29th. By water to White Hall, where the Court full of waggons and people ready to go out of town. This end of the town every day grows very bad of the plague. The Mortality Bill is come to 267; which is about ninety more than the last: and of these but four in the City, which is a great blessing to us. Took leave again of Mr. Coventry; though I hope the Duke is not gone to stay, and so do others too. Home; calling at Somerset House, where all were packing up too: the Queene-Mother setting out for France this day, to drink Bourbon waters this year, she being in a consumption;" and intends not to come till winter come twelve-months.

30th. To White Hall, to the Duke of Albemarle, who I find at Secretary Bennet's, there being now no other great statesman, I think, but my Lord Chancellor, in town. At night, back by water, and in the dark and against the tide, shot the bridge, groping with their pole for the way, which troubled me before I got through. So home, about one or two o'clock in the morning, my family at a great loss what was become of me. Thus this book of two years ends. Myself and family in good health, consisting of myself and wife,

Mercer, her woman, Mary, Alce, and Susan, our maids, and Tom, my boy. In a sickly time of the plague growing on. Having upon my hands the troublesome care of the Treasury of Tangier, with great sums drawn upon me, and nothing to pay them with: also the business of the office great. Considering of removing my wife to Woolwich; she lately busy in learning to paint, with great pleasure and successe. All other things well ; especially a new interest I am making, by a match in hand between the eldest son of Sir G. Carteret, and my Lady Jemimah Montagu. The Duke of York gone down to the fleet; but all suppose not with intent to stay there, as it is not fit, all men conceive, he should.

July 1st. To the Duke of Albemarle's, by appointment, to give him an account of some disorder in the Yard at Portsmouth, by workmen's going away of their own accord, for lack of money, to get work of haymaking, or anything else, to earn themselves bread. To Westminster, where, I hear, the sickness encreases greatly. Sad at the news, that seven or eight houses in Burying Halli Street are shut up of the plague.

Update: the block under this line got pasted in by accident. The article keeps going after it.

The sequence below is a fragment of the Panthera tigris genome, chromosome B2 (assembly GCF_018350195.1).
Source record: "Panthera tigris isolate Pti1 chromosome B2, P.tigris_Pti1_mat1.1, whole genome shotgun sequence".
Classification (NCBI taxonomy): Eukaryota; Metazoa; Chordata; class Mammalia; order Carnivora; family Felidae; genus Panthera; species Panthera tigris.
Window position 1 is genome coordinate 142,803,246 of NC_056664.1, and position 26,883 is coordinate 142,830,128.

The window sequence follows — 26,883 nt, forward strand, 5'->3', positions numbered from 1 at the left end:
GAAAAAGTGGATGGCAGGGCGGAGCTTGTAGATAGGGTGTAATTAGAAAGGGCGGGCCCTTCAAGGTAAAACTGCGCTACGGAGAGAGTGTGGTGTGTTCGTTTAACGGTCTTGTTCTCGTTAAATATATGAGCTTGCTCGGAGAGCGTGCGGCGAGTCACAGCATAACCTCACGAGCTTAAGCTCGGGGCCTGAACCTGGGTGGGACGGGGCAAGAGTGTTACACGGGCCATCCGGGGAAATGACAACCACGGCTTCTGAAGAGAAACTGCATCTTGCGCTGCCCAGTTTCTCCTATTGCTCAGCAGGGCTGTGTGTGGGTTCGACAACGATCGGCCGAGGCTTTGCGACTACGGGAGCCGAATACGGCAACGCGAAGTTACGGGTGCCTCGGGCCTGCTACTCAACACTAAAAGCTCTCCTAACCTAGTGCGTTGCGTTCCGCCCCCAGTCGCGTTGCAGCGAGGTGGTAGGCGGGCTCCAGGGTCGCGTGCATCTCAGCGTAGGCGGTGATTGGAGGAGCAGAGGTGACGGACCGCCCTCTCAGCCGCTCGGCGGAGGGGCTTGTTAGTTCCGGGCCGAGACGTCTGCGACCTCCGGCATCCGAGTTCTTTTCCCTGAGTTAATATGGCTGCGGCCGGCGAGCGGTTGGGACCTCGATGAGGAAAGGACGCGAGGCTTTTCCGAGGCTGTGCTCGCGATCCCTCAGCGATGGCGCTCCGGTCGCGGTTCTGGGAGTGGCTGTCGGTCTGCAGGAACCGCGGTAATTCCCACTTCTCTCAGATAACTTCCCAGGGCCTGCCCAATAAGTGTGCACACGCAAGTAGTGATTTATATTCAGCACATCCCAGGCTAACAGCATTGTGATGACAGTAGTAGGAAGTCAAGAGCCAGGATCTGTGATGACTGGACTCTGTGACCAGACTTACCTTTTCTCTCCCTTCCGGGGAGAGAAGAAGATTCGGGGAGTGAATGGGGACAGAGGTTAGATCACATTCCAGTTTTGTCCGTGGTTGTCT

2d. Sir G. Carteret did send me word that the business between my Lord and him is fully agreed on, and is mightily liked of the King and the Duke of York. Sir J. Lawson was buried late last night at St. Dunstan’s by us, without any company at all. The condition of his family is but very poor.

3rd. The season growing so sickly, that it is much to be feared how a man can escape having a share with others in it, for which the good Lord God bless me! or make me fitted to receive it.

? Probably Basinghall.

4th. I hear this day the Duke and Prince Rupert are both come back from sea, and neither of them go back again. Bankert is come home with the little Fleet he has been abroad with, without doing anything, so that there is nobody of an enemy at sea. We are in great hopes of meeting with the Dutch East India fleet, which is mighty rich, or with De Ruyter, who is so also. Sir Richard Ford told me this day, at table, a fine account, how the Dutch were like to have been mastered by the present Prince of Orange his father to be besieged in Amsterdam!—having drawn an army of foot into the town, and horse near to the town by night, within three miles, and they never knew of it; but by chance the Hamburgh post in the night fell among the horse, and heard their design, and knowing the way, it being very dark and rainy, better than they, went from them, and did give notice to the town before the others could reach the town, and so were saved. It seems this De Witt and another family, the Beckarts, were among the chief of the familys that were enemies to the Prince, and were afterwards suppressed by the Prince, and continued so till he was, as they say, poisoned; and then they turned all again, as it was, against the young Prince, and have so carried it to this day, it being about 12 and 14 years, and De Witt in the head of them.

5th. Advised about sending my wife's bedding and things to-day to Woolwich, in order to her removal thither. Mr. Coventry tells me how matters are ordered in the fleet: my Lord Sandwich goes Admiral ; under him Sir G. Ascue, and Sir T. Teddiman: ViceAdmiral, Sir W. Pen; and under him Sir W. Barkeley,

* Sic orig.